The story of the massacre cannot be told before discussing the war between the U.S. and Mexico. While the U.S. continued to expand in the southwest through its war with Mexico, the battle to live and remain in the country affected the most vulnerable people who weren’t part of the war at all. They were Mexicans who lived in Texas and along the border before it was ever part of the United States. However, after Mexico lost Texas to the United States, those living in Texas, became Americans overnight. That didn’t please the incoming residents — white people looking to make the country their home. 

The documentary exposes the brutal killing of 15 Mexican men — some who were American as well — which the U.S. tried to hide from history.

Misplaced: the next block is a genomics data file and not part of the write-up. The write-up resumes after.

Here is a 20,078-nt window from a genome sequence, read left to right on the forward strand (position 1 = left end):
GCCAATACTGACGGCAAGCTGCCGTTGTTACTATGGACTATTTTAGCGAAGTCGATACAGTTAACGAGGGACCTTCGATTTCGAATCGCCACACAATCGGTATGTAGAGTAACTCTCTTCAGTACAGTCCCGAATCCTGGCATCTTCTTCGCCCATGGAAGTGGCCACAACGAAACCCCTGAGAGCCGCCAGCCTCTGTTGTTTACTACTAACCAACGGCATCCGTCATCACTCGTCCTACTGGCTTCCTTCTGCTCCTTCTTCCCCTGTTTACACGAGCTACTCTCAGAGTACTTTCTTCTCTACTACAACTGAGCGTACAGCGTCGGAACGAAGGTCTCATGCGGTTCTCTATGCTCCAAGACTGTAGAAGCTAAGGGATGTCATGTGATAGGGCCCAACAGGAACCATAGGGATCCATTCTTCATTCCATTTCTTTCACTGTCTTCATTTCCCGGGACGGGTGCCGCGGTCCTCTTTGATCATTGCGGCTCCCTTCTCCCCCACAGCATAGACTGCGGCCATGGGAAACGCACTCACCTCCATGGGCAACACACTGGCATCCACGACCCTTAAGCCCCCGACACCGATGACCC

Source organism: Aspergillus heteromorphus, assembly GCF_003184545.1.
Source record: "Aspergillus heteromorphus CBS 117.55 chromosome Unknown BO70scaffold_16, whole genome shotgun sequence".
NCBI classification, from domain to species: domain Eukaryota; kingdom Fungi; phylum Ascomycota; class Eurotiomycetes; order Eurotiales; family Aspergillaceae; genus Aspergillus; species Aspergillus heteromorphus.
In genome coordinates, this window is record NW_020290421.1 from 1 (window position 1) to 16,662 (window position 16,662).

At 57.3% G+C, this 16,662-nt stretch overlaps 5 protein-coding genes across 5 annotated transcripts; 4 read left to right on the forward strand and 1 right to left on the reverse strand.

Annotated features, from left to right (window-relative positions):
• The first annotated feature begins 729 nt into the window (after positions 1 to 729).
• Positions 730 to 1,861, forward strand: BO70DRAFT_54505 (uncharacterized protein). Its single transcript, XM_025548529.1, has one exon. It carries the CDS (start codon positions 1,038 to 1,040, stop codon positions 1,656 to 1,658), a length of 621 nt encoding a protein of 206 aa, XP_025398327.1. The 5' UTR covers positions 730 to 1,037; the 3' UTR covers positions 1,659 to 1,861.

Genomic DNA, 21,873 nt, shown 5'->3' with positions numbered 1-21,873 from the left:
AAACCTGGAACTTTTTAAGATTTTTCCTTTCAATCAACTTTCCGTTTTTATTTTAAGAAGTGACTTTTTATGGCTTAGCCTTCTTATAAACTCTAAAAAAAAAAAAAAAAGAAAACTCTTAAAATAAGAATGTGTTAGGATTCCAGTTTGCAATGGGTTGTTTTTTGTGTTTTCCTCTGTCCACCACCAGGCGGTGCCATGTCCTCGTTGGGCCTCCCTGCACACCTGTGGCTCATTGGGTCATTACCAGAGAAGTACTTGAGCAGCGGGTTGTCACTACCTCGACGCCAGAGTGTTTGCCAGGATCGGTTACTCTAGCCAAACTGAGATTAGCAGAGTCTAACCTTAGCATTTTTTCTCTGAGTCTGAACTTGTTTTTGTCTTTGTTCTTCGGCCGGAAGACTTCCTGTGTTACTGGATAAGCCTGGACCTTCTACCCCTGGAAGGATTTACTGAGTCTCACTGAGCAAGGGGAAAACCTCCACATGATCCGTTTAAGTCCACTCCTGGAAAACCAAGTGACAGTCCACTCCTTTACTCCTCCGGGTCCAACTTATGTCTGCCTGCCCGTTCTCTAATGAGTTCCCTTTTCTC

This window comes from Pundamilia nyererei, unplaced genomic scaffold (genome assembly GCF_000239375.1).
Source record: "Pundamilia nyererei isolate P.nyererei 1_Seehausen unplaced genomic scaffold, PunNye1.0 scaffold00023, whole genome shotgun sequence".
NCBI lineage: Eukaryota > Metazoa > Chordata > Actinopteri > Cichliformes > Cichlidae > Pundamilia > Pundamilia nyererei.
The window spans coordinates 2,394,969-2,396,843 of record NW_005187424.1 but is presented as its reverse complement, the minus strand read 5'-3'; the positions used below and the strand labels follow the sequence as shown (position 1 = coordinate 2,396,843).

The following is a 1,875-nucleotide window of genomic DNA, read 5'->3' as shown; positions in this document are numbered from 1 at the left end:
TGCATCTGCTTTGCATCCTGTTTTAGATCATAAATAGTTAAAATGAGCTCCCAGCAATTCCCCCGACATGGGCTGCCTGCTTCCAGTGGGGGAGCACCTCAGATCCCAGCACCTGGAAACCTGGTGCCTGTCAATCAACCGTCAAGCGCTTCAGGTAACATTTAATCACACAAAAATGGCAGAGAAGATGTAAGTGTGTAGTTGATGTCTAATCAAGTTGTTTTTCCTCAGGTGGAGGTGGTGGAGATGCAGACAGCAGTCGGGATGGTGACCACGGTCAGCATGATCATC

Credit: porvenirmovie / Instagram

With the expansion of the U.S. throughout its new state of Texas, white ranchers staked their claim in areas that were owned by Mexican-Americans. Like gentrification today, Texas was also gentrified during the Wild West, which meant Mexicans, who were now Americans, were displaced because of higher taxes. 

With the revolution still going on in the Mexican border and new white ranchers taking over land, racial tensions were high. White people were told that all Mexicans were “bandits” and Mexican-Americans were in fear for their lives thinking they could be killed based on the color of their skin.

White people were killing Mexican-Americans outright with no consequences, and the film shows graphic images of that. 

Credit: porvenirmovie / Instagram